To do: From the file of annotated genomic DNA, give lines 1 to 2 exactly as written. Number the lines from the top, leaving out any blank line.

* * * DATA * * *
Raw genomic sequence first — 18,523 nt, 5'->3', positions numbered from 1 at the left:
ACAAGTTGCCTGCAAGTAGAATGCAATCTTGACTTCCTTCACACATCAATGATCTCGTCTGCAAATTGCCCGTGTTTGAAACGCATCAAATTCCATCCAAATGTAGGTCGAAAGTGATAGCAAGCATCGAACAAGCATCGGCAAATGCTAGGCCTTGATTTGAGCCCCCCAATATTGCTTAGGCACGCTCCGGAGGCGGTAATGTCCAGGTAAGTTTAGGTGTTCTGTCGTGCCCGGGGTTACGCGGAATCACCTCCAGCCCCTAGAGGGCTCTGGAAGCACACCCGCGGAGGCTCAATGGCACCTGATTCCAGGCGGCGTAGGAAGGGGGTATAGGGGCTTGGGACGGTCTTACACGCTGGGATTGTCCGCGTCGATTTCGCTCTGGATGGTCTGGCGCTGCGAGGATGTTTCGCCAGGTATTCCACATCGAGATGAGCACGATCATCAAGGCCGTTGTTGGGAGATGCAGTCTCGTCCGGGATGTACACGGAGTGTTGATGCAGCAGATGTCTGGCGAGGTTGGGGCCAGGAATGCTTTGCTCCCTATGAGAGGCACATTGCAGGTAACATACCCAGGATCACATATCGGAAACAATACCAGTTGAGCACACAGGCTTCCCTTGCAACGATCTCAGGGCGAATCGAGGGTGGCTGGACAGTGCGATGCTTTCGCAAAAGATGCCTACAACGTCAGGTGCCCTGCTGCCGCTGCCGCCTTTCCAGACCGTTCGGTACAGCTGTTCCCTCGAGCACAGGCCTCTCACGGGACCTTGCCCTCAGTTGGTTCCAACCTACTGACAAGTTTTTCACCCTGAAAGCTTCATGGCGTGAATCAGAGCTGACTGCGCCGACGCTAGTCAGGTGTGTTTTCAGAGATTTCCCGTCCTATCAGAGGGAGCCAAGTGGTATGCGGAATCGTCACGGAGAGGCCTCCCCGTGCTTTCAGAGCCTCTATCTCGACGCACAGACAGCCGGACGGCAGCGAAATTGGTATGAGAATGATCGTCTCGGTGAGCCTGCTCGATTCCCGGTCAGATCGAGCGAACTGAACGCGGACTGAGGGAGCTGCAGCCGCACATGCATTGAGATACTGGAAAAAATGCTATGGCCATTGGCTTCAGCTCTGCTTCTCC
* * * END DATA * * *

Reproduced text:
Raw genomic sequence first — 18,523 nt, 5'->3', positions numbered from 1 at the left:
ACAAGTTGCCTGCAAGTAGAATGCAATCTTGACTTCCTTCACACATCAATGATCTCGTCTGCAAATTGCCCGTGTTTGAAACGCATCAAATTCCATCCAAATGTAGGTCGAAAGTGATAGCAAGCATCGAACAAGCATCGGCAAATGCTAGGCCTTGATTTGAGCCCCCCAATATTGCTTAGGCACGCTCCGGAGGCGGTAATGTCCAGGTAAGTTTAGGTGTTCTGTCGTGCCCGGGGTTACGCGGAATCACCTCCAGCCCCTAGAGGGCTCTGGAAGCACACCCGCGGAGGCTCAATGGCACCTGATTCCAGGCGGCGTAGGAAGGGGGTATAGGGGCTTGGGACGGTCTTACACGCTGGGATTGTCCGCGTCGATTTCGCTCTGGATGGTCTGGCGCTGCGAGGATGTTTCGCCAGGTATTCCACATCGAGATGAGCACGATCATCAAGGCCGTTGTTGGGAGATGCAGTCTCGTCCGGGATGTACACGGAGTGTTGATGCAGCAGATGTCTGGCGAGGTTGGGGCCAGGAATGCTTTGCTCCCTATGAGAGGCACATTGCAGGTAACATACCCAGGATCACATATCGGAAACAATACCAGTTGAGCACACAGGCTTCCCTTGCAACGATCTCAGGGCGAATCGAGGGTGGCTGGACAGTGCGATGCTTTCGCAAAAGATGCCTACAACGTCAGGTGCCCTGCTGCCGCTGCCGCCTTTCCAGACCGTTCGGTACAGCTGTTCCCTCGAGCACAGGCCTCTCACGGGACCTTGCCCTCAGTTGGTTCCAACCTACTGACAAGTTTTTCACCCTGAAAGCTTCATGGCGTGAATCAGAGCTGACTGCGCCGACGCTAGTCAGGTGTGTTTTCAGAGATTTCCCGTCCTATCAGAGGGAGCCAAGTGGTATGCGGAATCGTCACGGAGAGGCCTCCCCGTGCTTTCAGAGCCTCTATCTCGACGCACAGACAGCCGGACGGCAGCGAAATTGGTATGAGAATGATCGTCTCGGTGAGCCTGCTCGATTCCCGGTCAGATCGAGCGAACTGAACGCGGACTGAGGGAGCTGCAGCCGCACATGCATTGAGATACTGGAAAAAATGCTATGGCCATTGGCTTCAGCTCTGCTTCTCC